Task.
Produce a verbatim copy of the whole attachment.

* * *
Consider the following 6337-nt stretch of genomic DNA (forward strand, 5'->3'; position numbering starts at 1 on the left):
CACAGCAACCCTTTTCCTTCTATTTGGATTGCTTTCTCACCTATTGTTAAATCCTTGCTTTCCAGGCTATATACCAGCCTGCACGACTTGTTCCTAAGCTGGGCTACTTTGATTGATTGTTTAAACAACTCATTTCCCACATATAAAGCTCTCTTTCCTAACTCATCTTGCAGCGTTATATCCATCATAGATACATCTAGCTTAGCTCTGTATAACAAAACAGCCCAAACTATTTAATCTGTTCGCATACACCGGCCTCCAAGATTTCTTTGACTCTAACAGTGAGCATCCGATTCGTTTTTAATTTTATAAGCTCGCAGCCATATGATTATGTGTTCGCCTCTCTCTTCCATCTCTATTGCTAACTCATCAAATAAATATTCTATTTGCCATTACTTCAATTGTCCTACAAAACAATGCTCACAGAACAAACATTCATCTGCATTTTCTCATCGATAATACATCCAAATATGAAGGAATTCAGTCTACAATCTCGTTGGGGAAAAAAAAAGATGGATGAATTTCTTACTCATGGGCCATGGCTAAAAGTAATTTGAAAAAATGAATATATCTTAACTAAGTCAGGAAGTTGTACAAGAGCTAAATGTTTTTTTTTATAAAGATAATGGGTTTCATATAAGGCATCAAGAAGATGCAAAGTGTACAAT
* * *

Consider the following 6337-nt stretch of genomic DNA (forward strand, 5'->3'; position numbering starts at 1 on the left):
CACAGCAACCCTTTTCCTTCTATTTGGATTGCTTTCTCACCTATTGTTAAATCCTTGCTTTCCAGGCTATATACCAGCCTGCACGACTTGTTCCTAAGCTGGGCTACTTTGATTGATTGTTTAAACAACTCATTTCCCACATATAAAGCTCTCTTTCCTAACTCATCTTGCAGCGTTATATCCATCATAGATACATCTAGCTTAGCTCTGTATAACAAAACAGCCCAAACTATTTAATCTGTTCGCATACACCGGCCTCCAAGATTTCTTTGACTCTAACAGTGAGCATCCGATTCGTTTTTAATTTTATAAGCTCGCAGCCATATGATTATGTGTTCGCCTCTCTCTTCCATCTCTATTGCTAACTCATCAAATAAATATTCTATTTGCCATTACTTCAATTGTCCTACAAAACAATGCTCACAGAACAAACATTCATCTGCATTTTCTCATCGATAATACATCCAAATATGAAGGAATTCAGTCTACAATCTCGTTGGGGAAAAAAAAAGATGGATGAATTTCTTACTCATGGGCCATGGCTAAAAGTAATTTGAAAAAATGAATATATCTTAACTAAGTCAGGAAGTTGTACAAGAGCTAAATGTTTTTTTTTATAAAGATAATGGGTTTCATATAAGGCATCAAGAAGATGCAAAGTGTACAAT